Tennessee saw among the highest increase in gun checks at the end of last year, with 91,922 background checks in December, up from 59,840 in November. Bernstein said sales after the Connecticut shooting "went on steroids."
Gregory Johnson, of Molalla, Ore., said he and his wife aren't afraid of Obama taking away their guns. He said they are signed up to take a required class to get a concealed license permit because they want to make sure they can protect themselves in a situation like the Dec. 11 shooting spree at an Oregon mall where a gunman killed two people before killing himself. Johnson was shopping in a Milwaukie, Ore., gun store Friday, looking for a small gun his wife could carry in her new job that will have her driving at times alone at night.
"I'm not expecting her to carry, but at least she has the option if she needs it, or at least have something available to her in her vehicle," Johnson said. "That's my priority, my wife's security."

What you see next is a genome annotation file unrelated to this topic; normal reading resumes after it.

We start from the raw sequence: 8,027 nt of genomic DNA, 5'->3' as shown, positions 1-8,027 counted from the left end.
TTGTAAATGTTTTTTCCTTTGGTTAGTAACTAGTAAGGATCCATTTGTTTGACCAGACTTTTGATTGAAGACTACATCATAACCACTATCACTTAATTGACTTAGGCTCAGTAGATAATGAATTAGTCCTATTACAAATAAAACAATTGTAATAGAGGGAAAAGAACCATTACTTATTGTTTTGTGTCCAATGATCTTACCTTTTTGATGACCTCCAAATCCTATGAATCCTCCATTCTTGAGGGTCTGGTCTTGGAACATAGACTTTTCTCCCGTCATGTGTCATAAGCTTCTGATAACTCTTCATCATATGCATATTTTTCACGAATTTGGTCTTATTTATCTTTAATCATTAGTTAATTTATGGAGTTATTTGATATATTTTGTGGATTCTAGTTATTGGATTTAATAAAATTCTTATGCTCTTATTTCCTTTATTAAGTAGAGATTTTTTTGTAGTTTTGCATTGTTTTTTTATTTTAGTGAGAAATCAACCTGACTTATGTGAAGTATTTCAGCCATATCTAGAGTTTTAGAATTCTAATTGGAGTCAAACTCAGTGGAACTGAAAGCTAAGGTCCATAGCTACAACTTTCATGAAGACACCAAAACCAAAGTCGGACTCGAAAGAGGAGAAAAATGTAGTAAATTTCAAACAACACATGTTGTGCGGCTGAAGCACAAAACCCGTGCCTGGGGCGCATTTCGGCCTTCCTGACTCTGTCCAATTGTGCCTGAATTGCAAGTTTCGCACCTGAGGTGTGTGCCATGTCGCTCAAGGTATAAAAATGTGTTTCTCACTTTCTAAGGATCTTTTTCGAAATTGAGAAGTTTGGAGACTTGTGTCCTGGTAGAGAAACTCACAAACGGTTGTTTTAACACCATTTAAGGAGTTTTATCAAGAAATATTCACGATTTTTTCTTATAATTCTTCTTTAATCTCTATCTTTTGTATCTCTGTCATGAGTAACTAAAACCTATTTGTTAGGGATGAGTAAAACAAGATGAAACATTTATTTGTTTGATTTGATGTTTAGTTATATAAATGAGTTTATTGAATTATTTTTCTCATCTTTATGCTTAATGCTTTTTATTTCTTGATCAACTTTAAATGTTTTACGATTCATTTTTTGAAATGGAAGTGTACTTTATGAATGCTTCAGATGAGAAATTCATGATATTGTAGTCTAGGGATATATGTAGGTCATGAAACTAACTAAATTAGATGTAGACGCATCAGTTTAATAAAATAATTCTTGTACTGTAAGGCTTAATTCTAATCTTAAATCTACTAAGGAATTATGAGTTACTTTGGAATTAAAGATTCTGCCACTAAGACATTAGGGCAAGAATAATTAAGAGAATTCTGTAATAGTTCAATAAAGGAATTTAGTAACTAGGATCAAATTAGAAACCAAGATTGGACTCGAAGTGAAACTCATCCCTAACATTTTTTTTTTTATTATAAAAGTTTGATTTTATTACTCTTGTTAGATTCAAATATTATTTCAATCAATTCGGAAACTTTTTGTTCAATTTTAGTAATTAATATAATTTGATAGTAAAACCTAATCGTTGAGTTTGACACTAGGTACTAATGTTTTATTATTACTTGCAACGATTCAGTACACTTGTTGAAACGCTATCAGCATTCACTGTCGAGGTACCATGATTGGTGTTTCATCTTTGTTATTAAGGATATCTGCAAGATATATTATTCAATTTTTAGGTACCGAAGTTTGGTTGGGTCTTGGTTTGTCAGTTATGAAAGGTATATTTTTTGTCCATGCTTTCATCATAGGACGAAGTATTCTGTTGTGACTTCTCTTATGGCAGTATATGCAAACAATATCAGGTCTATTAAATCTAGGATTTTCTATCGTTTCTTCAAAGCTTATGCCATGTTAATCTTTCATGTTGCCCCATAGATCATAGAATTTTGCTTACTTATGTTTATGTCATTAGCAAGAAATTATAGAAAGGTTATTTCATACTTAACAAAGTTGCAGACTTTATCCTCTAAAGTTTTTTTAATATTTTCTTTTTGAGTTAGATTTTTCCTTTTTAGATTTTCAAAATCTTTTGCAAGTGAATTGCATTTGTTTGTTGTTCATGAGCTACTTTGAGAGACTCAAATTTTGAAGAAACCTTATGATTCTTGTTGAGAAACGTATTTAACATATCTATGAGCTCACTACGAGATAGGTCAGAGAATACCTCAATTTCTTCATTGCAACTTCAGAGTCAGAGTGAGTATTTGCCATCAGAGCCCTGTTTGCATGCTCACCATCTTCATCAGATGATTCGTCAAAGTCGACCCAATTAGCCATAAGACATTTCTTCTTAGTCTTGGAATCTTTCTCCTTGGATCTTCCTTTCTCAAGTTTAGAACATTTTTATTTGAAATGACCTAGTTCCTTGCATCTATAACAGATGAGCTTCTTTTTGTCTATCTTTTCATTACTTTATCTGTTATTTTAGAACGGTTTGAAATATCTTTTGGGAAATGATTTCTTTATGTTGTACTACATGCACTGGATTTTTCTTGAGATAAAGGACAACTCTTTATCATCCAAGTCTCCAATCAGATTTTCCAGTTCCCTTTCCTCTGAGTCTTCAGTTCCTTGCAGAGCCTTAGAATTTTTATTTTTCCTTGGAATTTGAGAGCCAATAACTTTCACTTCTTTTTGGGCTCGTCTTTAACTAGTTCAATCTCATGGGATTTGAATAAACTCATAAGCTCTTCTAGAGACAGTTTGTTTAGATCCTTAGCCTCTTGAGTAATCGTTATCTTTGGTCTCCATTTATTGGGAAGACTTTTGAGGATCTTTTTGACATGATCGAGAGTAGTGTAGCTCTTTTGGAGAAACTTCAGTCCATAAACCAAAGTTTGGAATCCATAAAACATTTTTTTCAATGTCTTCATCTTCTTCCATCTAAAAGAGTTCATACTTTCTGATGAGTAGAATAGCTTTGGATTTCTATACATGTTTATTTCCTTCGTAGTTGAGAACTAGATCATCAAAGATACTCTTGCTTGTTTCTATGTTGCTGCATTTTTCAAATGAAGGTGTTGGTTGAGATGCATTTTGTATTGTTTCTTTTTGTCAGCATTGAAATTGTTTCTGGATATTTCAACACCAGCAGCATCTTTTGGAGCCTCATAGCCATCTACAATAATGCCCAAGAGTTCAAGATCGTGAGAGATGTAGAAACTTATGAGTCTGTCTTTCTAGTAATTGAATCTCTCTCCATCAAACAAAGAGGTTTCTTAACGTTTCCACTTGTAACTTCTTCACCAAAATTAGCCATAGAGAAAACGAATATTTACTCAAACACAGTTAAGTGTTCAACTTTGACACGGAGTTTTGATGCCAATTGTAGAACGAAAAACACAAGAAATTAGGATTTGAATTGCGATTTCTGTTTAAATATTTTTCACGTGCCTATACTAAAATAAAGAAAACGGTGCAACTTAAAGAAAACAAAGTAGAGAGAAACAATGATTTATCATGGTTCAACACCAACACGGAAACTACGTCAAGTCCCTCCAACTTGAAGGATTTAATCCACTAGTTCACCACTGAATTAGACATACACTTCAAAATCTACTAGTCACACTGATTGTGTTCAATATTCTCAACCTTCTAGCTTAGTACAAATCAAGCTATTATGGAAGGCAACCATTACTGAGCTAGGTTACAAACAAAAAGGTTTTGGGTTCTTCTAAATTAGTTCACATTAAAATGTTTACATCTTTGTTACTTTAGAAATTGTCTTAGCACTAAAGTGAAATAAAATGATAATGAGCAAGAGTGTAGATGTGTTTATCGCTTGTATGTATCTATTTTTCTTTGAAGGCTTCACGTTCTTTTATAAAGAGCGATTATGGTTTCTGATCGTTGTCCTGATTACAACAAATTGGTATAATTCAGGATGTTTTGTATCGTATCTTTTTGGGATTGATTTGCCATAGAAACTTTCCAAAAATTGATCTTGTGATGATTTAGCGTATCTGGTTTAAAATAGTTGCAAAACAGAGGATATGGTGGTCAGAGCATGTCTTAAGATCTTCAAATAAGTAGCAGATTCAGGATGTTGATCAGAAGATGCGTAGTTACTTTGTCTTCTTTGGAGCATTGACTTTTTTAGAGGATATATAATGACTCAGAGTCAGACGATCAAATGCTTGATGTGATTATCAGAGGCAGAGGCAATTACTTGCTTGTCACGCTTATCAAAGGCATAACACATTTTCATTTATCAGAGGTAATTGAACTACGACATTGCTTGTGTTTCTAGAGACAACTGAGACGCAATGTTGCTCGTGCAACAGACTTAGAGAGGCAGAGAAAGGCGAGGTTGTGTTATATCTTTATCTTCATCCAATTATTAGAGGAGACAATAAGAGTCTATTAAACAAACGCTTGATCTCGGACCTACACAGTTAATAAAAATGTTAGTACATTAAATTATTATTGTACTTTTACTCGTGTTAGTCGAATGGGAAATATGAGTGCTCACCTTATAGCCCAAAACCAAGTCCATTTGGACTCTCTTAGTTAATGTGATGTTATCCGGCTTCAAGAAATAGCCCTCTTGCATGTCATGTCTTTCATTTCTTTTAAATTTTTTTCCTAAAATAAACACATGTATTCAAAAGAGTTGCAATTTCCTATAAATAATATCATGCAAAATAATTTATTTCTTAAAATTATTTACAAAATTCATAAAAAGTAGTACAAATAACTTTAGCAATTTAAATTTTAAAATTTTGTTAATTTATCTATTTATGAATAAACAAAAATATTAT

Outside New Orleans, the manager of Gretna Gun Works, Jason Gregory, said surging sales were no cause for celebration. In Louisiana, background checks increased from 38,584 in November to 59,697 in December. Gregory said sales more than doubled in his store, spurred by politicians calling for tougher gun laws.
"They're causing such fear among the people," he said. "It's not the way the market should be working."
Associated Press writers Thomas Peipert in Denver, John Christoffersen in Newtown, Connecticut, Steve DuBois in Milwaukie, Oregon, Mike Kunzelman in New Orleans, Bob Johnson in Montgomery, Alabama; Joseph Pisani in New York and Travis Loller in Nashville, Tennessee, contributed to this report.
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